I recognize that higher education alone cannot undo or address all of the issues of racism and hatred that stem from our country’s racial legacy. But we can do our part. And doing so begins with recognizing that our words and approach are reinforcing -- not remedying -- the problem. Honest, race-centric conversations are hard, but nowhere near as hard as facing decades of oppression, discrimination and unequal access to educational opportunity. College faculty and administrators should foster inclusive learning environments on their campuses, where historical and current-day issues of race and racism can be discussed and interrogated civilly and provocatively.
We should tackle these issues for the sake of our economy, but we must tackle them for the sake of our national values. Ending racism is about civil rights. It is about social justice. Higher education leaders must embrace these racial realities to catalyze real change and hold true on the promise of equality and opportunity that we have made to all Americans.
Michelle Asha Cooper is president of the Institute for Higher Education Policy (IHEP), an independent nonprofit organization that is dedicated to increasing access and success in postsecondary education around the world.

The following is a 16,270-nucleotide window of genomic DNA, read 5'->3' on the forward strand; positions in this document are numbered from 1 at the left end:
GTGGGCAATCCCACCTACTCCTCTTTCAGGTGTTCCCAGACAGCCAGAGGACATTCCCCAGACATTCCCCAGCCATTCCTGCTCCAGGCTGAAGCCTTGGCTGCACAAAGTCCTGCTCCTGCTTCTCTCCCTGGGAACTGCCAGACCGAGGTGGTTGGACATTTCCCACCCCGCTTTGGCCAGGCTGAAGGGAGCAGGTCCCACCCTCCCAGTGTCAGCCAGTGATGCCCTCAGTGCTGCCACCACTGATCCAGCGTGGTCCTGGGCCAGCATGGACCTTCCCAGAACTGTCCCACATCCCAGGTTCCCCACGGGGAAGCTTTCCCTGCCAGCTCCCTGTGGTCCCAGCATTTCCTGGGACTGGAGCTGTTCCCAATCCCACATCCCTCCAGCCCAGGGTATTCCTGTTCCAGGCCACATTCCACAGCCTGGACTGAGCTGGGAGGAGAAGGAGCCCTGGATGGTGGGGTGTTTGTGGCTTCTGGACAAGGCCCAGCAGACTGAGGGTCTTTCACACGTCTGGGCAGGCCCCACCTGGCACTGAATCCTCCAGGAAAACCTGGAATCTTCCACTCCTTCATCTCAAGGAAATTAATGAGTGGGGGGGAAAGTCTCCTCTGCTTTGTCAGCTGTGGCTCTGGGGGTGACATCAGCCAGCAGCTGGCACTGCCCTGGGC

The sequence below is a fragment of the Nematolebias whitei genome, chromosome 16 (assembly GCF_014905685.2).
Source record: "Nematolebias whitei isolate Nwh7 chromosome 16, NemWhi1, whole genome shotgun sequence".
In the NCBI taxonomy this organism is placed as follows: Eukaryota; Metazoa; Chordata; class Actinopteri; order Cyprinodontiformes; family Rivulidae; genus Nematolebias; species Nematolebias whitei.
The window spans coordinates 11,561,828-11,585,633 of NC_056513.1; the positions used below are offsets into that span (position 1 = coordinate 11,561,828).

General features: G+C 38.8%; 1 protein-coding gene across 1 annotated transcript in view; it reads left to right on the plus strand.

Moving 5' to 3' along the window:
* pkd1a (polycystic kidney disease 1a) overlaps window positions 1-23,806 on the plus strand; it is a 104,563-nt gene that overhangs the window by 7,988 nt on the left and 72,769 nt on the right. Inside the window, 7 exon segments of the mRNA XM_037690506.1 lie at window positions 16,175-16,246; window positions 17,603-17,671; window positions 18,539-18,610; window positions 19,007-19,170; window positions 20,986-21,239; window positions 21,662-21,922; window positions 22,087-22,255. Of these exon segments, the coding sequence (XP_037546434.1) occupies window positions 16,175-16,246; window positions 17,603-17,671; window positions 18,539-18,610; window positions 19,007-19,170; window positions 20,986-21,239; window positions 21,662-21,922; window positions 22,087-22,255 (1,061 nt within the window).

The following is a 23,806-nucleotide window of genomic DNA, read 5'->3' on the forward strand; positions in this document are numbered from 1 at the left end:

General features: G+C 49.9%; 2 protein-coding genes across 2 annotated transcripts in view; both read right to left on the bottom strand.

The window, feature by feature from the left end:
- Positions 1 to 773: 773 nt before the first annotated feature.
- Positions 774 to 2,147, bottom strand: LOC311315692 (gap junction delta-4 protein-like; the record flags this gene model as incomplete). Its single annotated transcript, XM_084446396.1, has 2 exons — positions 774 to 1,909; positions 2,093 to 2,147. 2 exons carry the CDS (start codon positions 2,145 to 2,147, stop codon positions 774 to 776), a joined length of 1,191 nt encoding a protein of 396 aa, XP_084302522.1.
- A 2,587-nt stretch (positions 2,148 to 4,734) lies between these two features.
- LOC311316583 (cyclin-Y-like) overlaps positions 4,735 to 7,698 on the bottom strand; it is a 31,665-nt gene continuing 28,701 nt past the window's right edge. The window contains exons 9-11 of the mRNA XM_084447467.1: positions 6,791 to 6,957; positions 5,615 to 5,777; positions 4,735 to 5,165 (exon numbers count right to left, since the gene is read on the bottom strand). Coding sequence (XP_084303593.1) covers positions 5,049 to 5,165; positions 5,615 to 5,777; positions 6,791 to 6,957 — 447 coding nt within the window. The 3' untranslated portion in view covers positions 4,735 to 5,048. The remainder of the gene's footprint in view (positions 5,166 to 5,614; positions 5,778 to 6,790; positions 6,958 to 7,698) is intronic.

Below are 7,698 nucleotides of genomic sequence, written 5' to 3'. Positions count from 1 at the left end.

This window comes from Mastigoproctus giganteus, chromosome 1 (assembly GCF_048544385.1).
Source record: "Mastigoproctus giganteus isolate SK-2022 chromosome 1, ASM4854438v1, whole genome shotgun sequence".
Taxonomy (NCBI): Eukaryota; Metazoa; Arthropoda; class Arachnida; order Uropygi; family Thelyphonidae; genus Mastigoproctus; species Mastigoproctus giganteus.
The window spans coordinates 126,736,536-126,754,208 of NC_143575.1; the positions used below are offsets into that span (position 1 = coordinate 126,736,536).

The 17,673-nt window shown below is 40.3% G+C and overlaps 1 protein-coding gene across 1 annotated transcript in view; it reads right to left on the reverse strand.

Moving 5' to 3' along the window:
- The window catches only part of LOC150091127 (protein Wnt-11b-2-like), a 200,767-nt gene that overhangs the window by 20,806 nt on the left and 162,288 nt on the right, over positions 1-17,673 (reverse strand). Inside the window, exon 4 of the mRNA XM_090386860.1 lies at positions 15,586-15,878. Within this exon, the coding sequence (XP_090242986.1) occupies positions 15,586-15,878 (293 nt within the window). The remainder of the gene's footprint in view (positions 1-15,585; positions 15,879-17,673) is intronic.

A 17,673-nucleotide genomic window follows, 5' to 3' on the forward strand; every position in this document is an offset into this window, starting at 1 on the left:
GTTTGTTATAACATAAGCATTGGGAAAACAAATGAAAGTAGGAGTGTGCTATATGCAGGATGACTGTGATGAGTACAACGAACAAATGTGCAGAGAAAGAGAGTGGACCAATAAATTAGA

Graeme Phillip Harris, a former student at the University of Mississippi, on Thursday pleaded guilty to a misdemeanor charge of threatening force to intimidate African-American people at the university when in 2014 he placed a noose around a statue of James Meredith, the first black student to enroll there, the Associated Press reported. Prosecutors dropped a felony charge in return for the guilty plea. Authorities said that Harris had a history of using racist language and making demeaning comments about black people, and that he proposed the idea of placing the noose on the statue to fellow students drinking in a fraternity house.